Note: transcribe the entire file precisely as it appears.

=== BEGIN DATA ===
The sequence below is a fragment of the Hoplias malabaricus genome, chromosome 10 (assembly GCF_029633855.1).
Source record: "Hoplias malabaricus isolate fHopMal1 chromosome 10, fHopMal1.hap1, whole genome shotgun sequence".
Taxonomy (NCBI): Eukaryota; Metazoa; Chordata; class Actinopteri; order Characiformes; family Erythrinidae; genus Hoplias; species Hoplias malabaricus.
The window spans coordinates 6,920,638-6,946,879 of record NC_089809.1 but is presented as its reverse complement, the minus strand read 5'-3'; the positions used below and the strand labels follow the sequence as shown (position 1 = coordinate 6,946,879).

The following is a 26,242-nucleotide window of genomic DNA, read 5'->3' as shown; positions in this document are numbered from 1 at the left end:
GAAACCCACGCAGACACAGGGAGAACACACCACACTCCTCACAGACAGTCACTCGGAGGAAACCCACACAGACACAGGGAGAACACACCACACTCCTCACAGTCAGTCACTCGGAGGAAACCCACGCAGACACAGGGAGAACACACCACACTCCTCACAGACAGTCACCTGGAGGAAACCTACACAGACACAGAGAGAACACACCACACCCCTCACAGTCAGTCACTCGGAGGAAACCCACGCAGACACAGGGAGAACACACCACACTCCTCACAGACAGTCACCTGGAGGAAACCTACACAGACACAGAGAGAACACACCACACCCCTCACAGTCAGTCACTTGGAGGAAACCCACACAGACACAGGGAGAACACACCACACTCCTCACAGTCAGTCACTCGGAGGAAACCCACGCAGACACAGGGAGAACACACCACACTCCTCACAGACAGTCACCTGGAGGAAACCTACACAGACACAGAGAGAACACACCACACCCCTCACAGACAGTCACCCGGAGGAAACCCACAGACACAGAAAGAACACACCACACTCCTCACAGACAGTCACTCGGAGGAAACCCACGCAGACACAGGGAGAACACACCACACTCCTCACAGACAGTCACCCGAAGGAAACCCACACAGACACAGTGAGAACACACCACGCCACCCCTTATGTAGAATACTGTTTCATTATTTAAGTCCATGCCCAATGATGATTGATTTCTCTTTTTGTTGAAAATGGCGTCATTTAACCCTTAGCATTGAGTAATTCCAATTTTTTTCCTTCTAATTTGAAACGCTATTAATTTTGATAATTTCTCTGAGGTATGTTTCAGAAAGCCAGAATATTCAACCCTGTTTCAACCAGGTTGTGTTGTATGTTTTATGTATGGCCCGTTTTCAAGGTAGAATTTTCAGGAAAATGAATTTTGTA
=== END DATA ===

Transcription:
The sequence below is a fragment of the Hoplias malabaricus genome, chromosome 10 (assembly GCF_029633855.1).
Source record: "Hoplias malabaricus isolate fHopMal1 chromosome 10, fHopMal1.hap1, whole genome shotgun sequence".
Taxonomy (NCBI): Eukaryota; Metazoa; Chordata; class Actinopteri; order Characiformes; family Erythrinidae; genus Hoplias; species Hoplias malabaricus.
The window spans coordinates 6,920,638-6,946,879 of record NC_089809.1 but is presented as its reverse complement, the minus strand read 5'-3'; the positions used below and the strand labels follow the sequence as shown (position 1 = coordinate 6,946,879).

The following is a 26,242-nucleotide window of genomic DNA, read 5'->3' as shown; positions in this document are numbered from 1 at the left end:
GAAACCCACGCAGACACAGGGAGAACACACCACACTCCTCACAGACAGTCACTCGGAGGAAACCCACACAGACACAGGGAGAACACACCACACTCCTCACAGTCAGTCACTCGGAGGAAACCCACGCAGACACAGGGAGAACACACCACACTCCTCACAGACAGTCACCTGGAGGAAACCTACACAGACACAGAGAGAACACACCACACCCCTCACAGTCAGTCACTCGGAGGAAACCCACGCAGACACAGGGAGAACACACCACACTCCTCACAGACAGTCACCTGGAGGAAACCTACACAGACACAGAGAGAACACACCACACCCCTCACAGTCAGTCACTTGGAGGAAACCCACACAGACACAGGGAGAACACACCACACTCCTCACAGTCAGTCACTCGGAGGAAACCCACGCAGACACAGGGAGAACACACCACACTCCTCACAGACAGTCACCTGGAGGAAACCTACACAGACACAGAGAGAACACACCACACCCCTCACAGACAGTCACCCGGAGGAAACCCACAGACACAGAAAGAACACACCACACTCCTCACAGACAGTCACTCGGAGGAAACCCACGCAGACACAGGGAGAACACACCACACTCCTCACAGACAGTCACCCGAAGGAAACCCACACAGACACAGTGAGAACACACCACGCCACCCCTTATGTAGAATACTGTTTCATTATTTAAGTCCATGCCCAATGATGATTGATTTCTCTTTTTGTTGAAAATGGCGTCATTTAACCCTTAGCATTGAGTAATTCCAATTTTTTTCCTTCTAATTTGAAACGCTATTAATTTTGATAATTTCTCTGAGGTATGTTTCAGAAAGCCAGAATATTCAACCCTGTTTCAACCAGGTTGTGTTGTATGTTTTATGTATGGCCCGTTTTCAAGGTAGAATTTTCAGGAAAATGAATTTTGTA